Submitted to: American Society of Animal Science Southern Section Meeting
Publication Type: Abstract Only
Publication Acceptance Date: January 20, 2005
Publication Date: March 20, 2005
Citation: Riley, D.G., Hansen, G.R., Crockett, J.R., Olson, T.A., Chase, C.C. 2005. Florida crossbreeding research. American Society of Animal Science Southern Section Meeting. February 4-8, 2005, Little Rock AR. Paper No. 97. p.25.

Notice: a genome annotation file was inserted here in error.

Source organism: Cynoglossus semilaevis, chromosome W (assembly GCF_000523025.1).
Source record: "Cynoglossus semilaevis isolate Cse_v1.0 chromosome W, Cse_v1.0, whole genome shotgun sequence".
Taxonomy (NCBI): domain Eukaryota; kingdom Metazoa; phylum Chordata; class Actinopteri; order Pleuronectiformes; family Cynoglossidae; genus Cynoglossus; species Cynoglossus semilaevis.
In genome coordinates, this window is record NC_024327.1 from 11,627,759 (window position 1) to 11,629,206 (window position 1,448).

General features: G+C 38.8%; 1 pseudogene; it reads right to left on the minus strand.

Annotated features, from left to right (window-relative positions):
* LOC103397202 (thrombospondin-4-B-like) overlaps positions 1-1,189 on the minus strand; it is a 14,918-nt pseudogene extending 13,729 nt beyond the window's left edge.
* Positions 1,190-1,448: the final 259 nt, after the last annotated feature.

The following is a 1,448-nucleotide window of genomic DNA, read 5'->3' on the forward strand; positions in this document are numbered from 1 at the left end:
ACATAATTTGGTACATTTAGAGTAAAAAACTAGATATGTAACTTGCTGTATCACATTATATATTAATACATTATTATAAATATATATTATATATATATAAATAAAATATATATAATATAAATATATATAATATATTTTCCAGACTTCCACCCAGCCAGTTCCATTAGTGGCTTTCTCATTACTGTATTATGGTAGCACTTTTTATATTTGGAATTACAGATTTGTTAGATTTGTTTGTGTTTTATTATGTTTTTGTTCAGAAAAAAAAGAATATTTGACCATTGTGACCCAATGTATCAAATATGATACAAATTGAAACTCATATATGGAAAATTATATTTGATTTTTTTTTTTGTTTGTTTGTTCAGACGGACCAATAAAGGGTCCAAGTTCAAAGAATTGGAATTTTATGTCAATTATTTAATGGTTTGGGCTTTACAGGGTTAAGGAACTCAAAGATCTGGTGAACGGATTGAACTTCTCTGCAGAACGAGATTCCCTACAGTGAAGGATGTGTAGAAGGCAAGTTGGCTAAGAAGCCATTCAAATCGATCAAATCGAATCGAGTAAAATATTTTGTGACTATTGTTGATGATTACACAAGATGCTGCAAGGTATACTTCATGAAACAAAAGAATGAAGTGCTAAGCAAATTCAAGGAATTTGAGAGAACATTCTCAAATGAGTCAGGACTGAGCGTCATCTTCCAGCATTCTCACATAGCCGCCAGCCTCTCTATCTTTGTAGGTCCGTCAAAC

This review highlights the accomplishments of three University of Florida beef cattle research locations from the 1940s through the late 1980s. During that time, the Everglades Research and Education Center at Belle Glade, the Range Cattle Research and Education Center at Ona, and the Beef Research Unit at Gainesville conducted long-term crossbreeding research. These locations produced estimates of breed effects and heterosis for a variety of traits in Brahman and a number of other breeds. Most importantly, these facilities investigated the crossbred superiority (heterosis retained or expressed) in several crossbreeding systems, including terminal crosses, two- and three-breed rotations, and inter se matings (including F1 and 3/8 – 5/8 parents). In most of these studies, formal tests were not conducted, but results generally supported the dominance model of heterosis expression for most reproductive and calf growth traits. However, there was large loss of heterosis for weaning rate (almost 40% of that expressed by F1 cows with backcross calves) for 3/8 Brahman 5/8 Devon cows mated inter se at Belle Glade. There was almost a total loss of the heterosis expressed for 18-mo weight in 3/8 Brahman 5/8 Devon heifers at Belle Glade and for cow weight in F2, backcross, and three-breed cross (Brahman, Charolais, and Angus) cows at Ona. Early work in Florida also emphasized the complex interaction of reproductive performance with lactation status, age of cow, and nutritional plane in Brahman and Brahman-cross cows. There appears to be a negative autocorrelation between successive reproductive events that correspond with the age of the cow; it seems that reproductive performance in a given year could be effectively predicted with knowledge of the cow’s lactation status in the previous breeding season. This is especially important considering the high cost of heifer development, the late onset of puberty in Brahman heifers, and the longer gestation length of Brahman calves. This research has provided a framework for future investigations of Brahman crossbred superiority, especially for reproductive traits.